Jeanne Moos is next.
BLITZER: He's being called the run away general. Jeanne Moos takes a look.
JEANNE MOOS, CNN CORRESPONDENT: The cover story may say Lady Gaga tells all but down below her thigh it's what General McChrystal has said that has everyone going gaga.
UNIDENTIFIED FEMALE: The top U.S. commander in Afghanistan summoned to the white house.
UNIDENTIFIED FEMALE: The white house yanking General Stanley McChrystal back to Washington.
PRES. BARACK OBAMA (D), UNITED STATES: General McChrystal is on his way here.
UNIDENTIFIED FEMALE: Let's all take a deep breath.
MOOS: It wasn't just what General McChrystal said. It was the general's staff insulting high-ranking officials.
UNIDENTIFIED MALE: I've never hear the vice president of the United States referred to as vice president bite me.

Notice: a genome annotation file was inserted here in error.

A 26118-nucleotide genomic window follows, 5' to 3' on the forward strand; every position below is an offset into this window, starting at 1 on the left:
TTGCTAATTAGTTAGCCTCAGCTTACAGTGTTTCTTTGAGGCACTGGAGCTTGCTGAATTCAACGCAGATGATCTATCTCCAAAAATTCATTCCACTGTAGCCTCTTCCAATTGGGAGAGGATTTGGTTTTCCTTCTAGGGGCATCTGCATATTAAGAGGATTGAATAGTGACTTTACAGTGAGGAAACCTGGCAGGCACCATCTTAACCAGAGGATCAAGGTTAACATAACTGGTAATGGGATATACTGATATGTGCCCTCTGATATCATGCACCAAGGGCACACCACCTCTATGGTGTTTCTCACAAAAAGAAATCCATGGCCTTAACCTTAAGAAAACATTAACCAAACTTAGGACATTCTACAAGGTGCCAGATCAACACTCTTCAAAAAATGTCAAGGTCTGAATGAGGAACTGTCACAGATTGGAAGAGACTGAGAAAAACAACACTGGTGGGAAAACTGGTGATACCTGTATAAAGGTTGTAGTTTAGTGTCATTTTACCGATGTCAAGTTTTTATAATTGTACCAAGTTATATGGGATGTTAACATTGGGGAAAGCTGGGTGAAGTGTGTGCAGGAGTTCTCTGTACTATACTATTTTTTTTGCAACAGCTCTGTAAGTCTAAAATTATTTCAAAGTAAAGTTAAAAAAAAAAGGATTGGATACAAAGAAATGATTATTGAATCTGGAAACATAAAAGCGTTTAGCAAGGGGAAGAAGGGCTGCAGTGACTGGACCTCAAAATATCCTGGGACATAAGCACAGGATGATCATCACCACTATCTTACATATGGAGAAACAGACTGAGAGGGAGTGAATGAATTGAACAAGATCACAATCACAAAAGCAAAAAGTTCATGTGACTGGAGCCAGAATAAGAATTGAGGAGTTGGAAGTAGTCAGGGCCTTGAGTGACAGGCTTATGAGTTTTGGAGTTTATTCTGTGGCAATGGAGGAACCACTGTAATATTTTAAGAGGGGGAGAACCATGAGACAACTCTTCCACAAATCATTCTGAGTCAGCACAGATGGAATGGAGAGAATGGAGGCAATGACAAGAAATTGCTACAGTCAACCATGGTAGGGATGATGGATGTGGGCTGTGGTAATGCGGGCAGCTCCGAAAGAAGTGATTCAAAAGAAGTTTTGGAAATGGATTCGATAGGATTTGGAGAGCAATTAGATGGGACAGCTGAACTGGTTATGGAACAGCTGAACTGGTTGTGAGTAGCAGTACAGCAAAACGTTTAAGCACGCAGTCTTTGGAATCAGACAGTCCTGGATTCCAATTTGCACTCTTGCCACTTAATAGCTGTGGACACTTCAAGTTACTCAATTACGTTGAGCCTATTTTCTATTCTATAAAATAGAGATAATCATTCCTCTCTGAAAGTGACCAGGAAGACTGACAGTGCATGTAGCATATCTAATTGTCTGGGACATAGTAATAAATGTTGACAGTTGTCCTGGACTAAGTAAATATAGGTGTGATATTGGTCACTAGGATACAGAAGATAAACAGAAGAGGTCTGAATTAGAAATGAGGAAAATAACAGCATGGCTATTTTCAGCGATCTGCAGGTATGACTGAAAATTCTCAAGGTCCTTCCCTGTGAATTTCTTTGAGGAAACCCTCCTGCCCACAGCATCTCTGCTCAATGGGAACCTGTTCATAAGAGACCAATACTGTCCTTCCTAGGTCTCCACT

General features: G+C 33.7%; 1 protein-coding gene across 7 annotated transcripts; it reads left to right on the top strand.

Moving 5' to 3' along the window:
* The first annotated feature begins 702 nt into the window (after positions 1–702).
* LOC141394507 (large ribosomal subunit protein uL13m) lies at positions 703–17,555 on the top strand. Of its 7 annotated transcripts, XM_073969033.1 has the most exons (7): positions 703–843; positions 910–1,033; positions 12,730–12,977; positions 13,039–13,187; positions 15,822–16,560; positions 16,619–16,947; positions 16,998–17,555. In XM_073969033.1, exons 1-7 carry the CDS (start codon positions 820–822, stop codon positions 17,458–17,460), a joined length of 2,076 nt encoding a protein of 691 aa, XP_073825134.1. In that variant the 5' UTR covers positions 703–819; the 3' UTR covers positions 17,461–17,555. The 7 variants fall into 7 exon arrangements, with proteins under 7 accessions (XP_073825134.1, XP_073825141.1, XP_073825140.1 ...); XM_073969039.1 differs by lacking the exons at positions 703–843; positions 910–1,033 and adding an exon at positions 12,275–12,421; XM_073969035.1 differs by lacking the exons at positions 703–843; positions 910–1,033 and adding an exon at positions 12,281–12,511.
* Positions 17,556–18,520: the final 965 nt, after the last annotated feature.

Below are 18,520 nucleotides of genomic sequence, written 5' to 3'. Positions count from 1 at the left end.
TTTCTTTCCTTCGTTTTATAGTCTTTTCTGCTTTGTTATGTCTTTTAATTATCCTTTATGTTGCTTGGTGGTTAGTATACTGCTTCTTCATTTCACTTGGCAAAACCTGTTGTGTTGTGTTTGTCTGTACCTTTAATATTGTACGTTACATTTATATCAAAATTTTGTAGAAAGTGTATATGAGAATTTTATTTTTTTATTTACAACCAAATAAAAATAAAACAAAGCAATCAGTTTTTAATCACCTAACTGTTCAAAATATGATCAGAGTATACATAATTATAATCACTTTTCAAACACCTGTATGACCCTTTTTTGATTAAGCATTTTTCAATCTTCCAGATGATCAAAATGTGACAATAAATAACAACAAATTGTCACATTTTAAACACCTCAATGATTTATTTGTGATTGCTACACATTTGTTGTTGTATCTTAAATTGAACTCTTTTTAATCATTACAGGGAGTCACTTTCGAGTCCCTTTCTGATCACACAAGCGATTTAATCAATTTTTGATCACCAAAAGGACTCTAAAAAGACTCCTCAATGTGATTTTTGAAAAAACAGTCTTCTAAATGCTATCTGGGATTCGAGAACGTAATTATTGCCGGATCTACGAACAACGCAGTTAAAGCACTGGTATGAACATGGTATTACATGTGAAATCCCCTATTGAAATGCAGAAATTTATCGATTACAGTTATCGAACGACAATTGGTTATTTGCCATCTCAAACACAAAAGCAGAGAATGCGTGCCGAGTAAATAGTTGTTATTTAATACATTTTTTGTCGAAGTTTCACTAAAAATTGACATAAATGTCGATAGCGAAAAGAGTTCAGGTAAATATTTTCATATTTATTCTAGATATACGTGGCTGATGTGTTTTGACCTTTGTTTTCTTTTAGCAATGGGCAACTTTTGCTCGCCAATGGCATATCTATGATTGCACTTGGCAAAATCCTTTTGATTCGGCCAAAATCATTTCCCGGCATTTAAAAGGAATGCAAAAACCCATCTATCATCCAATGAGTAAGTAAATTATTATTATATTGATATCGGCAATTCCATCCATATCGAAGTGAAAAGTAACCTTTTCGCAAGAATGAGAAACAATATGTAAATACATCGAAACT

MOOS: But exactly how big does the white house consider the general's mistake to be?
ROBERT GIBBS: An enormous mistake, what an enormous mistake this was. There has clearly been an enormous mistake in judgment.
MOOS: A few good men just got themselves in a load of trouble. In the wake if the Rolling Stone piece, a cartoonist drew the general himself as a rolling stone headed downhill. General McChrystal faces being branded.
What will be the general's fate? If only we had him a crystal ball.
UNIDENTIFIED MALE: He must be ripped over this.
MOOS: But the so-called run away general wasn't the only thing annoying the president on Tuesday.
OBAMA: Get out of here. You see me grab one of those before.
MOOS: The question is, how hard will he swat the general at the showdown in THE SITUATION ROOM? Wouldn't you love to be a fly on the wall at that meeting?
Maybe not. Jeanne Moos, CNN, New York.
BLITZER: I'm Wolf Blitzer in our SITUATION ROOM. "JOHN KING USA" starts right now.